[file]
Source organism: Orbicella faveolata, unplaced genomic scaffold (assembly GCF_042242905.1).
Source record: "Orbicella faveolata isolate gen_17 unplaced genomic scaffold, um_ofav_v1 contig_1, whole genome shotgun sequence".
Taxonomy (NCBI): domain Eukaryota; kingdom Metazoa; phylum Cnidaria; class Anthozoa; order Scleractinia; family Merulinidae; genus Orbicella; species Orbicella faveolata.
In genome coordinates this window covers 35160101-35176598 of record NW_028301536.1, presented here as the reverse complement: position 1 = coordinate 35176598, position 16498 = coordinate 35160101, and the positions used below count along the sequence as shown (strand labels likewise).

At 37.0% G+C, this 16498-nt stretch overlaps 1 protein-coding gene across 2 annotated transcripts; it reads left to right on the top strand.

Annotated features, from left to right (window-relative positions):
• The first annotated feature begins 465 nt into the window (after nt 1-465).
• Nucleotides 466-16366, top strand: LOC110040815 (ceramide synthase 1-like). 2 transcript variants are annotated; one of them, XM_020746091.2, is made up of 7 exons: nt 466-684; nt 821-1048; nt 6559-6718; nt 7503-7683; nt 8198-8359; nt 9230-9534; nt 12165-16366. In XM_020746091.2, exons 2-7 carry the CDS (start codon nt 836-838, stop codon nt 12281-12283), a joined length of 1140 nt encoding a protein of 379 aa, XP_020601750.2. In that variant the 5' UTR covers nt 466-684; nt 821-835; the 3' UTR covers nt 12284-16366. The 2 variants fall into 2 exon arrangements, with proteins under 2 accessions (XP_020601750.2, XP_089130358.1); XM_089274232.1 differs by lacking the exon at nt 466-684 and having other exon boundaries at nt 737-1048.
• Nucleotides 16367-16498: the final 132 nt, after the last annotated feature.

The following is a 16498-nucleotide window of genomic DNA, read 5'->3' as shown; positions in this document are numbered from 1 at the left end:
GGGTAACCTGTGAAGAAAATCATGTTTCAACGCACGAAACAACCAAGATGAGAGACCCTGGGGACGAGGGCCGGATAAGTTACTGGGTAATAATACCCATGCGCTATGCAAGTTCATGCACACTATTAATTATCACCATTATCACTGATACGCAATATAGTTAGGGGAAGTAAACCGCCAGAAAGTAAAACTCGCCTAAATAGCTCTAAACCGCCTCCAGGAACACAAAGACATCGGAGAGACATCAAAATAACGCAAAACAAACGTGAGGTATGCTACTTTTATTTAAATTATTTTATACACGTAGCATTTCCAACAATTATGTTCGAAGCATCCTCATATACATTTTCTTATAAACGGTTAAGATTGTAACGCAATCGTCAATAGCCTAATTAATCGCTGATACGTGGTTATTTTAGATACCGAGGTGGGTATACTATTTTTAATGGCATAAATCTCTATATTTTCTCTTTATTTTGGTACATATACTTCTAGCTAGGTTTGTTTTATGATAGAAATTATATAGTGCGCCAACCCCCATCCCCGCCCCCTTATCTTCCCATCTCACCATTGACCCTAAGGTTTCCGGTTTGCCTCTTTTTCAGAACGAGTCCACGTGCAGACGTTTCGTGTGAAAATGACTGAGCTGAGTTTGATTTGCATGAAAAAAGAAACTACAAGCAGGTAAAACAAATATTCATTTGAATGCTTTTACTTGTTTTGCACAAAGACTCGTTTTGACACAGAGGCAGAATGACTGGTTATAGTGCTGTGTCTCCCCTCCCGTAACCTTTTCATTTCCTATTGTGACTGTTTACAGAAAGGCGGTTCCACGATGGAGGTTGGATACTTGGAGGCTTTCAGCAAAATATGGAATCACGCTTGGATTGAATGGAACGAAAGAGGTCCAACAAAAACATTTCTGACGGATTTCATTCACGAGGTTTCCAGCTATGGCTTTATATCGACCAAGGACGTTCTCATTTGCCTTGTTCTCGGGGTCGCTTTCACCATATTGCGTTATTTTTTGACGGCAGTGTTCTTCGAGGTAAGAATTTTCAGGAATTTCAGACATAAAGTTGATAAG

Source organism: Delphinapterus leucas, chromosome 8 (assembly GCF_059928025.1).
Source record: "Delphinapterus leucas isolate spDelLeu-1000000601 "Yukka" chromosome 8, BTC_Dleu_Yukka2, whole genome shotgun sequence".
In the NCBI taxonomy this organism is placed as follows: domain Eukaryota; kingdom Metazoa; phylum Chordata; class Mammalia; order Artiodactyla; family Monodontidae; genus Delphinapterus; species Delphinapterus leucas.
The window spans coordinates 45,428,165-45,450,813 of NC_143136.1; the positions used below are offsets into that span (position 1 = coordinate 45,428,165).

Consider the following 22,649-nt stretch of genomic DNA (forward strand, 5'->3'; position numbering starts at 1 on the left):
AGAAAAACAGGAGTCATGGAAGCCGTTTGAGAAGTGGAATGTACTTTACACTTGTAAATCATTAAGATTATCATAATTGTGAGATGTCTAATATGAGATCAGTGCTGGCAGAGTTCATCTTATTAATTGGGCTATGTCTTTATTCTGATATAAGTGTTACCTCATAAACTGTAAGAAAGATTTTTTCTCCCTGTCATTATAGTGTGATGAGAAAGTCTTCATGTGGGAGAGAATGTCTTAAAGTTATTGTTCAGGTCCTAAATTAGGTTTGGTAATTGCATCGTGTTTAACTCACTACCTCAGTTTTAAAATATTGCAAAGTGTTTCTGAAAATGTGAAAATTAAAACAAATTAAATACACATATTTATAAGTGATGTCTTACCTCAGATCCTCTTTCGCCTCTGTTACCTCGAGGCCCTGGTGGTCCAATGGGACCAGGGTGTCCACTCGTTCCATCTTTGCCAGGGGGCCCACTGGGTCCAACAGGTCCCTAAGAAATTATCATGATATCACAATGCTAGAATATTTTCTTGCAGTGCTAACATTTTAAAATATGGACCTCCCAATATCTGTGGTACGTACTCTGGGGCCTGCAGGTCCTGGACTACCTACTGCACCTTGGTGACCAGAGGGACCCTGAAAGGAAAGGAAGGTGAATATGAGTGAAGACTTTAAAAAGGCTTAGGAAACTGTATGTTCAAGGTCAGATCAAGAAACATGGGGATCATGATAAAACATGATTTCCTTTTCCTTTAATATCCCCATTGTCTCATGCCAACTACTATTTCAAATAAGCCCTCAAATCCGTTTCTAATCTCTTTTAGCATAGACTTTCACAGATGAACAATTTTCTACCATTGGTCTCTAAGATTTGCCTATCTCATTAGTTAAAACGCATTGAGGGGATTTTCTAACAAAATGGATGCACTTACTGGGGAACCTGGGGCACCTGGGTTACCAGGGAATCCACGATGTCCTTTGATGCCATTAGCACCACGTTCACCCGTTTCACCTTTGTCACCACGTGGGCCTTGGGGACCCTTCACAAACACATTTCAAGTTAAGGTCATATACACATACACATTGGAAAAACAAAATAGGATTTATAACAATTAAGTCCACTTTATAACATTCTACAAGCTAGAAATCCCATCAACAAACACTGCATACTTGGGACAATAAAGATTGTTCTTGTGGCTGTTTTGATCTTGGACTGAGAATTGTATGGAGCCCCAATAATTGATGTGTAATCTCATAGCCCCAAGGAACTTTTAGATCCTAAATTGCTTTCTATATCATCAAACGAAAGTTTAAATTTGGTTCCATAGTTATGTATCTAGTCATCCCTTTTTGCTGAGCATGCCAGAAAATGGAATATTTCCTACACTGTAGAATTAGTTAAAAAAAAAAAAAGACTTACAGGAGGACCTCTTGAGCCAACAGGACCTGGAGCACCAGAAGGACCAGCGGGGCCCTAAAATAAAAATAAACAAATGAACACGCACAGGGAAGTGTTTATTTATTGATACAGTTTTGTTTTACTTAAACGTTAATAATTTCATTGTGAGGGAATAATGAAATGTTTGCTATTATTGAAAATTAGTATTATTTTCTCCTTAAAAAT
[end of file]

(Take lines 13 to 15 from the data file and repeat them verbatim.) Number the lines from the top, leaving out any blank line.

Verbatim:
Source record: "Delphinapterus leucas isolate spDelLeu-1000000601 "Yukka" chromosome 8, BTC_Dleu_Yukka2, whole genome shotgun sequence".
In the NCBI taxonomy this organism is placed as follows: domain Eukaryota; kingdom Metazoa; phylum Chordata; class Mammalia; order Artiodactyla; family Monodontidae; genus Delphinapterus; species Delphinapterus leucas.
The window spans coordinates 45,428,165-45,450,813 of NC_143136.1; the positions used below are offsets into that span (position 1 = coordinate 45,428,165).